Of the 20 items, 10 had traces of having had a dart, following the curve of the back of the head, sewn into them. 6 were too fragmented to tell. One of the caps from York had the point created by the dart stitched down to the side.
While many of the caps appeared to have a back seam that went the length of the cap, one from Lincoln and two from Dublin were open below the bottom of the dart.
5 of the caps had patches applied. Interestingly enough, one of them had a patch applied on the inside of the cap (which would leave the damaged area showing). One had patches applied near where the ties were attached, presumably for additional strength. One also showed signs of darning.
I think there is a reenactorism that has developed around the ties on the caps. I have heard statements to the effect that caps have too have the ties set up into the cap (an inch or two, or more, from the bottom corner), as the example from York shows. I have even heard that caps with ties at the bottom corners were only for small children. I think that is odd given that we simply do not have the grave evidence to state exactly who wore these caps. Further, 7 of the 20 examples that I used for this research have the bottom corner of the cap stretched out of alignment, as if there had been a tie there at one point. Only 3 of the 20 show evidence of a tie set further up into the cap, and 10 of them are too fragmented or just do not have evidence of ties.
Beyond the location of the ties, it is very hard to say where or how they were tied. Most reenactors prefer to tie them behind the head or under the hair, but one cannot discount them being tied under the chin like a later coif either. (The tie would be well hidden under certain styles of veil from that time period as well, and there is an image from Kiev that shows such a headcovering, tied under the chin, as well.)
I think that these caps (and possibly the scarves as well) were a base layer for additional headcoverings. A cap tied in place (whether under the chin or back under the hair) makes for easy of pinning a veil in place and can help to keep hair out of the face or out of the way of tasks. The manner in which a few of these are patched (with little care for a visible hole, in the case of one patched on the inside, or in case of a visible patch for reinforcement on another one) makes it seem as though the appearance of the item itself was not terribly relevant (even in the case of a costly import such as silk).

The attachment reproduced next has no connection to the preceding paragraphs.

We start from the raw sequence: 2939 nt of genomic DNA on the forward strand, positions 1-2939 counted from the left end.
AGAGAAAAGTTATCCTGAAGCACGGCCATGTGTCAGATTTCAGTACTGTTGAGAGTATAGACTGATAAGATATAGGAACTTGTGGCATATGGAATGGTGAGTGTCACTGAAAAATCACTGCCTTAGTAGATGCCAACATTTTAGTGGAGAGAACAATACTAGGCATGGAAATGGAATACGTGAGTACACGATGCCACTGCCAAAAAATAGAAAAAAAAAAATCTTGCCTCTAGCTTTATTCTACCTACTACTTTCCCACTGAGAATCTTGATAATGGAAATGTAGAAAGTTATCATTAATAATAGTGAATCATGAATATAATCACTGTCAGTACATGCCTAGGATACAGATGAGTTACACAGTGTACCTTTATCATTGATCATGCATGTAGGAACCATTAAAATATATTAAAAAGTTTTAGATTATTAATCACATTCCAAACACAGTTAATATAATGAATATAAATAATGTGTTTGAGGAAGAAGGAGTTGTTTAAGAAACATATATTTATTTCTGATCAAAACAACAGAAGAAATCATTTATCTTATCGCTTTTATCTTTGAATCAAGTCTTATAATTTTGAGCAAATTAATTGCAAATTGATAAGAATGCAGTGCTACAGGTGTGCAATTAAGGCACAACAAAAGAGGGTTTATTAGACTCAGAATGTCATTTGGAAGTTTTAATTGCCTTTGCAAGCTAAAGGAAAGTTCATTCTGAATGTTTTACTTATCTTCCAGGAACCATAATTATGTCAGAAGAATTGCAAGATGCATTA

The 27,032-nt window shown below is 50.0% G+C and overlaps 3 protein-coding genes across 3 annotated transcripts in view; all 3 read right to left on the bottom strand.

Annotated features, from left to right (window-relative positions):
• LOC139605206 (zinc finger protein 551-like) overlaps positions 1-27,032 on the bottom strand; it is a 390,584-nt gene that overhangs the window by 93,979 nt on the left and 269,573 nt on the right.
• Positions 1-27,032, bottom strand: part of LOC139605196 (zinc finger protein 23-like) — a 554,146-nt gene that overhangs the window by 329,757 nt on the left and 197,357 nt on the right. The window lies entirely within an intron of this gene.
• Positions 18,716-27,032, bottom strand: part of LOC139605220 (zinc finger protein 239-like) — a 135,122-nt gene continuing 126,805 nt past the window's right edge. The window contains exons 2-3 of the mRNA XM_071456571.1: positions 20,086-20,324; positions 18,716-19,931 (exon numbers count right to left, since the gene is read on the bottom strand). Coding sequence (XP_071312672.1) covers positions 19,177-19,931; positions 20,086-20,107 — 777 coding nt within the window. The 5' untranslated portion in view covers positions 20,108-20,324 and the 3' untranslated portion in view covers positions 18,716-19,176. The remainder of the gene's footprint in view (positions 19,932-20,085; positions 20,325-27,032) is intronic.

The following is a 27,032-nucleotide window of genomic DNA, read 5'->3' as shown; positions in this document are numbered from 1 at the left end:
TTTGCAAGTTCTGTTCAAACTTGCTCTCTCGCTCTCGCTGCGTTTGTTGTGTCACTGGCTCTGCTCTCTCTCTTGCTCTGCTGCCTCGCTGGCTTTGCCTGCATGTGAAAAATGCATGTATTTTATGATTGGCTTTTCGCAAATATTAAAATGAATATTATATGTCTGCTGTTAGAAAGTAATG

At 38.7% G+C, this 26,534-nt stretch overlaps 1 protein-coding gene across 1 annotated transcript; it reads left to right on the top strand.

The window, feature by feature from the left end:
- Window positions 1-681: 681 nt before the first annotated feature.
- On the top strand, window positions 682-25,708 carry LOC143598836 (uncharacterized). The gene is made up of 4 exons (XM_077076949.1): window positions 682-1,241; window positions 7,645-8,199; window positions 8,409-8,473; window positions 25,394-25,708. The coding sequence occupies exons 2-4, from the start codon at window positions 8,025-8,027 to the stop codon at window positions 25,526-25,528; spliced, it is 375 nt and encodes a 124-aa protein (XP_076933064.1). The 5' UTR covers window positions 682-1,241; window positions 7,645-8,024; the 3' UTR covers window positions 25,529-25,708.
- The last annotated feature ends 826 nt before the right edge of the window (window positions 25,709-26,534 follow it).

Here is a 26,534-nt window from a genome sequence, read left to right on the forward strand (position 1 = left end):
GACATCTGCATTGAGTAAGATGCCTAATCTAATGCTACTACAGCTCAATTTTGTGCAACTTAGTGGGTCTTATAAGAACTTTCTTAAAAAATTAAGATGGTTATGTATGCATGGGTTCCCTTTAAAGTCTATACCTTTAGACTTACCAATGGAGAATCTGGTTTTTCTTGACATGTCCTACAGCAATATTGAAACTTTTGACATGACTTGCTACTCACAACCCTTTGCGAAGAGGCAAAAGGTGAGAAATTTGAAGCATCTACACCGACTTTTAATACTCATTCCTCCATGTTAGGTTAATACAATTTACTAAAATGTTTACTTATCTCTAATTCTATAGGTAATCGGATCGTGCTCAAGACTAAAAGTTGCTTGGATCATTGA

I think it possible that the cap was a common item worn daily, and perhaps a veil was donned on top of it if one was leaving home or receiving guests. I do not consider the cap alone to be “outerwear” for harsh outdoor climates as the size of these items do not allow for much protection from the sun and the diaphanous nature of the cloth itself does little to provide warmth. I would not necessarily consider it “formal wear” at this point either. I believe that, especially later in the Viking Age, that women were using veils as a symbol of status and that these caps might well have been worn under those. In fact, a small wool gauze veil or scarf does a great deal to make a veil less likely to slip around on slick hair.
The dart itself is fascinating to me. I find that a soft cap of wool gauze with a dart) lays exceptionally well under a veil (the peak of the dart naturally folds over, without leaving much of a point at the back of the veil. I linen cap with no dart, tends to leave a more visible point under the veil. I definitely plan to experiment more with a variety of options.
I think that some details about the caps varied greatly, such as whether there was a dart (though I lean towards more having had them historically than not) or the location of the ties. Those with an open back bear some similarity to the proposed uses of the scarves, in that one could wear the rectangle of cloth and tie it on back under the hair. This type can slide further forward on the head than a cap with a back could. It could be regional or just personal preferences when it comes down to it. There are so many variables.
Heckett's work with the headcoverings from Dublin includes diagrams that show ways one can wear the caps, but I think that a more recent item in an article by Penelope Walton Rogers gives a more interesting view (both can be seen below).
Reposted from FB:
There are lots of things you "hear" in the SCA that simply are not true. Things like "pink is not period" come immediately to mind for that but these things sometimes go deeper into the culture than that.
There things that people say when they are trying to be helpful that might not be true at all, or just might not be true for you or your situation. I heard some doozies over the last several years, all said by people who genuinely wanted to help me "move forward". I want to mention them now because one of the often quoted things out there really DOES hold true and that is that doing what you love will lead you to the most happiness in this hobby.